A retrovirus is a single-stranded positive-sense RNA virus with a DNA intermediate and, as an obligate parasite, targets a host cell. Once inside the host cell cytoplasm, the virus uses its own reverse transcriptase enzyme to produce DNA from its RNA genome, the reverse of the usual pattern, thus retro (backwards). The new DNA is then incorporated into the host cell genome by an integrase enzyme, at which point the retroviral DNA is referred to as a provirus. The host cell then treats the viral DNA as part of its own genome, translating and transcribing the viral genes along with the cell's own genes, producing the proteins required to assemble new copies of the virus. It is difficult to detect the virus until it has infected the host. At that point, the infection will persist indefinitely.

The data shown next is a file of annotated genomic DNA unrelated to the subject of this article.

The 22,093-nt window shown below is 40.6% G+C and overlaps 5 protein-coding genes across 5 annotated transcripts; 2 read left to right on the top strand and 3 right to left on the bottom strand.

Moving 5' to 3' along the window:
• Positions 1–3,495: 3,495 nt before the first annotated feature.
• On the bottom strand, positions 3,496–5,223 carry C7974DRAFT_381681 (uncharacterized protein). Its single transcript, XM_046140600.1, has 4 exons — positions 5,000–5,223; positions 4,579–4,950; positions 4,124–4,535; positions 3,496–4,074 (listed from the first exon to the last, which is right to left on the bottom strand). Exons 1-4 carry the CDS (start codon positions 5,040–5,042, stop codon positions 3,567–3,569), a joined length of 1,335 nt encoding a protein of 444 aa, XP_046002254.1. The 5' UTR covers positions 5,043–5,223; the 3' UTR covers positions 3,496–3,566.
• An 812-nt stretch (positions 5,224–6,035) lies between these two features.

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- In summary, I have tried here to develop the view of retroviruses as one of a number of solutions to the problem of creating a virus. Each virus directs synthesis of two critical classes of proteins: proteins for replication and proteins for constructing the virus particle. By encoding the reverse transcriptase, retroviruses have evolved the ability to integrate themselves into the cell chromosome as a provirus. This is a very sheltered environment in which to live, only mutation interferes with the continual transmission of the virus to the progeny of an animal that is infected in its germ cells. In this context, the ability of some retroviruses to cause cancer is a gratuitous one. But it is today the most challenging and important attribute of these retroviruses and the one that will dominate future research efforts in this area.
- David Baltimore, "Viruses, Polymerases and Cancer: Nobel Lecture" (December 12, 1975)